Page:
The Supreme Court holds that unintended construction defects may form the basis of an “occurrence” or “accident” under commercial general liability insurance policies.
In response to a certified question from the United States District Court for the District of Alabama, the Supreme Court states that allegations of unintended defective construction work by a subcontractor that damage to non-defective property may constitute an “occurrence” resulting in “property damage” under certain circumstances. However, defective work standing alone or repairs to that defective work do not constitute property damage and were not covered under the policy at issue. The court also addressed the issue of whether an insurer’s alleged bad faith in investigating a claim could provide a basis for a cause of action for bad faith under Connecticut law. The court rejected such a cause of action, stating that under Connecticut law “a bad faith action must allege the denial of the receipt of an express benefit under [a] policy.” The court followed the majority of jurisdictions that had rejected bad faith claims based solely upon alleged bad faith in the investigation of a claim. Thus, if there is no duty to defend or indemnify, there can be no bad faith under Connecticut law.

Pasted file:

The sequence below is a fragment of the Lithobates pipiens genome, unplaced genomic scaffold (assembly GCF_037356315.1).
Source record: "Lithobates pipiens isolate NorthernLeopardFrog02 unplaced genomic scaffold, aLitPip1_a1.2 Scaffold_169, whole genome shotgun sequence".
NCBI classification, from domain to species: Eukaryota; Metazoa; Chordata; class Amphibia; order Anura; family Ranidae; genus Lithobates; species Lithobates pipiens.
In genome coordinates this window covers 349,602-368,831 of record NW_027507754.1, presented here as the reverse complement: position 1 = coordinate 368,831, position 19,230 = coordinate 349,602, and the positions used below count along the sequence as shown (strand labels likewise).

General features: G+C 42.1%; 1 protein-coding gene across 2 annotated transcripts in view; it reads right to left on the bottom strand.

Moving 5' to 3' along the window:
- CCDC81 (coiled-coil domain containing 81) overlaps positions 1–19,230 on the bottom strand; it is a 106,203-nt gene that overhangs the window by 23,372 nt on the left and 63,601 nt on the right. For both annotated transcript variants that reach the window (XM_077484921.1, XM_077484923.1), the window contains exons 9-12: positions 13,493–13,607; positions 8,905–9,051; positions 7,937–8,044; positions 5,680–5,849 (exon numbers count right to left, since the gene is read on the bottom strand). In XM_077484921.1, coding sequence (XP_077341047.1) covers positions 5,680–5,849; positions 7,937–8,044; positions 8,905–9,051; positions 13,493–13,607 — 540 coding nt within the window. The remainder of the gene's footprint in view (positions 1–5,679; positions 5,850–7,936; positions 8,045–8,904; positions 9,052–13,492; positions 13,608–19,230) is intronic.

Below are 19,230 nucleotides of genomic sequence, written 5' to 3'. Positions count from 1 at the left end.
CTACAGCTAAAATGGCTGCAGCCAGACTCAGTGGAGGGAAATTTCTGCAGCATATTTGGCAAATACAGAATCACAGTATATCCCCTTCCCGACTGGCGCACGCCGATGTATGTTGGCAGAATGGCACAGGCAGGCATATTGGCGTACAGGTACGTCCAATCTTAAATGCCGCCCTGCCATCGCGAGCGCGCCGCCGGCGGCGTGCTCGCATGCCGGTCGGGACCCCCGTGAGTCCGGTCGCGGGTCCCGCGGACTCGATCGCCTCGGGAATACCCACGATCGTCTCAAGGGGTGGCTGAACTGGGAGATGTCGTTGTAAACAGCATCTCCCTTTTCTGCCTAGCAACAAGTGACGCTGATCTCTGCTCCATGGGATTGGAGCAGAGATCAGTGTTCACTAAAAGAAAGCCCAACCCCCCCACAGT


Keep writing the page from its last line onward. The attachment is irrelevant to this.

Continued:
Capstone Building Corp. v. American Motorists Ins. Co., SC 18886 (June 11, 2013)